Dublin has even more headliners than Milwaukee this year: Gaelic Storm, We Banjo 3, Scythian, and even trad music heroes, Altan. There are some dynamic additions this year, such as Doolin’, a French band who plays Irish tunes with subtle fusions of jazz, rock, even pop. The fest will also host Socks in the Frying Pan, a wonderfully playful trad group from County Clare, who play Irish music with distinct flare, even panache, and Cúig, a young, excessively hip trad quintet from Armagh and Tyrone, who made waves in 2016 with their debut album. A number of Irish dance schools will also perform along with the musicians. The fest also offers classes, genealogy services, and uniquely, a dog show. More information at dublinirishfestival.org.
& Kansas City
The Cleveland Irish Cultural Festival is the first to kick off the season, so get your tickets fast. It runs July 19-21 in the Berea Fairgrounds, Middleburg Heights, Ohio. This festival has some of my all-time, long-time favorites on the schedule this year, including Cherish the Ladies, singer/songwriter Ashley Davis and We Banjo 3, all of whom need no introduction. Significantly, coinciding with the start to the Cleveland Fest, is We Banjo 3’s launch of their new live album, “Roots to Rise,” a HD recording of their recent performance in Ann Arbor. The Band will release the album the first day of the festival, which you can pre-order now at webanjo3.com. The band plans to donate to Mental Health America in conjunction with “Roots to Rise” t-shirt sales. Best of all, admission to the Cleveland fest is only $12. More information at cleavelandirish.org.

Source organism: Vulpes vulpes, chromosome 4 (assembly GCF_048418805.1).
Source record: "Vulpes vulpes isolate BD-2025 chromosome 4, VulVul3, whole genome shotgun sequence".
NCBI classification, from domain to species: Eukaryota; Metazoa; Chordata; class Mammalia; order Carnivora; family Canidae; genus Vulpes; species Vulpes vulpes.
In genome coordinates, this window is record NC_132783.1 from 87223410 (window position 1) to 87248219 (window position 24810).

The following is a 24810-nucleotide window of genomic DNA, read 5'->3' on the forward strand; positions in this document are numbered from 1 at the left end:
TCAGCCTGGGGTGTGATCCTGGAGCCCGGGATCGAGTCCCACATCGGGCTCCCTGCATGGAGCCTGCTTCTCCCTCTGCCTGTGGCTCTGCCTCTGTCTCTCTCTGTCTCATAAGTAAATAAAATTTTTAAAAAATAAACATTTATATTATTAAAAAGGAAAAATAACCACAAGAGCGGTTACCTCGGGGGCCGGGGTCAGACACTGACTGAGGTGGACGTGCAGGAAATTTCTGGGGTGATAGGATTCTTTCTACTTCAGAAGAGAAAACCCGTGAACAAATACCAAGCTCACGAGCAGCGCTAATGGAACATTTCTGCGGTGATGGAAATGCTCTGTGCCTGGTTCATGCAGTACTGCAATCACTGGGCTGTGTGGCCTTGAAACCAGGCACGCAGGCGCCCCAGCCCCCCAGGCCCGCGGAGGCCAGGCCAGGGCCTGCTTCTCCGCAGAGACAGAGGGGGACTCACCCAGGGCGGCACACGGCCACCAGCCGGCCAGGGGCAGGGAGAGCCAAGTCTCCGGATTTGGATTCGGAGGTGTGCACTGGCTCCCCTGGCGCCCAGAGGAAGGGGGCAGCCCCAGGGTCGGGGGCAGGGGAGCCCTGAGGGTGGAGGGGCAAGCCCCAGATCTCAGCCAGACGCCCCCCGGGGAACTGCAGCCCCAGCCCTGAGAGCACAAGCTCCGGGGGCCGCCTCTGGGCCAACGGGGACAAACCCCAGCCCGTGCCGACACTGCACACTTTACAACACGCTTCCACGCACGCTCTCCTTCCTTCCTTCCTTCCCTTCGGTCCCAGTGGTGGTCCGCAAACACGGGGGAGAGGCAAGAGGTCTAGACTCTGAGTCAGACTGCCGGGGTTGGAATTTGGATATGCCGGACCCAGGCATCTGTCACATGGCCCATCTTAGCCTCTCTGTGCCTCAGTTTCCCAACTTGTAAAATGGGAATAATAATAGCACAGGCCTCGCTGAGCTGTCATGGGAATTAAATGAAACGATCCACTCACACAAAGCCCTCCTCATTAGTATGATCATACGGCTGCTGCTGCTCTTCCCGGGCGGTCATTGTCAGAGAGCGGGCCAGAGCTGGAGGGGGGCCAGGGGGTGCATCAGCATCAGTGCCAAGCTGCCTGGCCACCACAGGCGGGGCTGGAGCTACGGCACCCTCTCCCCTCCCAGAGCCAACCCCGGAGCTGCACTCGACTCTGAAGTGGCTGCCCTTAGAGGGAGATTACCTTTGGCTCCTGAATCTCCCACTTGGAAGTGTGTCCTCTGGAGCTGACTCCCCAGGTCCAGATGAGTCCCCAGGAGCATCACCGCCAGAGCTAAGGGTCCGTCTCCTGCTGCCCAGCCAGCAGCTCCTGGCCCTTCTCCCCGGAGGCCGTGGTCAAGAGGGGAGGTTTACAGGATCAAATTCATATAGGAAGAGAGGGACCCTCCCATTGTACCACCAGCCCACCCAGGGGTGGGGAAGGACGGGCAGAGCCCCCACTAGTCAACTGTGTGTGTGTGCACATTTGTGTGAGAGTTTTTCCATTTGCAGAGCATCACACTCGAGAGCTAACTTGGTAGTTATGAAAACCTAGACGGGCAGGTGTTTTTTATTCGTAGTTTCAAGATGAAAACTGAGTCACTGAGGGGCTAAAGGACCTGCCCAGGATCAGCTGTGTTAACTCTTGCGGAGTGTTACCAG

Other cities and states even further west will be putting on exciting festivals this year. The Iowa Irish Fest in Waterloo coincides with the Dublin fest, taking place August 2-4 this year, but it does not skimp on music acts as a result. Iowa will host Scythian, the High Kings, Gaelic Storm, as well as the Screaming Orphans. Derek Warfield will also make his way to Iowa, as will JigJam, an exciting trad/Americana band who blend youthful energy with old-time sounds. The festival will also feature Seo Linn, another hip trad band, who are a cross between Lunasa and Mumford and Sons—half trad, half indie pop. More info at iowairishfest.com.
Last but not least, the Kansas City Irish Fest will close out this summer festival whirlwind on Labor Day weekend, Aug. 30 – Sept. 1, at the heart of urban Kansas City in the Crown Center area. Again, some Irish folk virtuosos will appear: High Kings, Gaelic Storm, Ashley Davis, and Enter the Haggis. A great excuse to catch some of your favorite Irish bands and explore Kansas City to boot. More info at kcirishfest.com.
Perhaps you’ve noticed a glaring absence in this list—a list which, I admit, isn’t necessarily comprehensive. But there are too many American cities, and too many Irish diasporas, to cover them all. Nevertheless, that glaring absence is our own New York and the tristate area. I’ll follow next week with some of the best New York/tristate festivals this summer, and what’s planned for those concerts. In the meantime, think about booking one of these remarkable festivals in middle or western America—or at the very least, start making plans for next summer.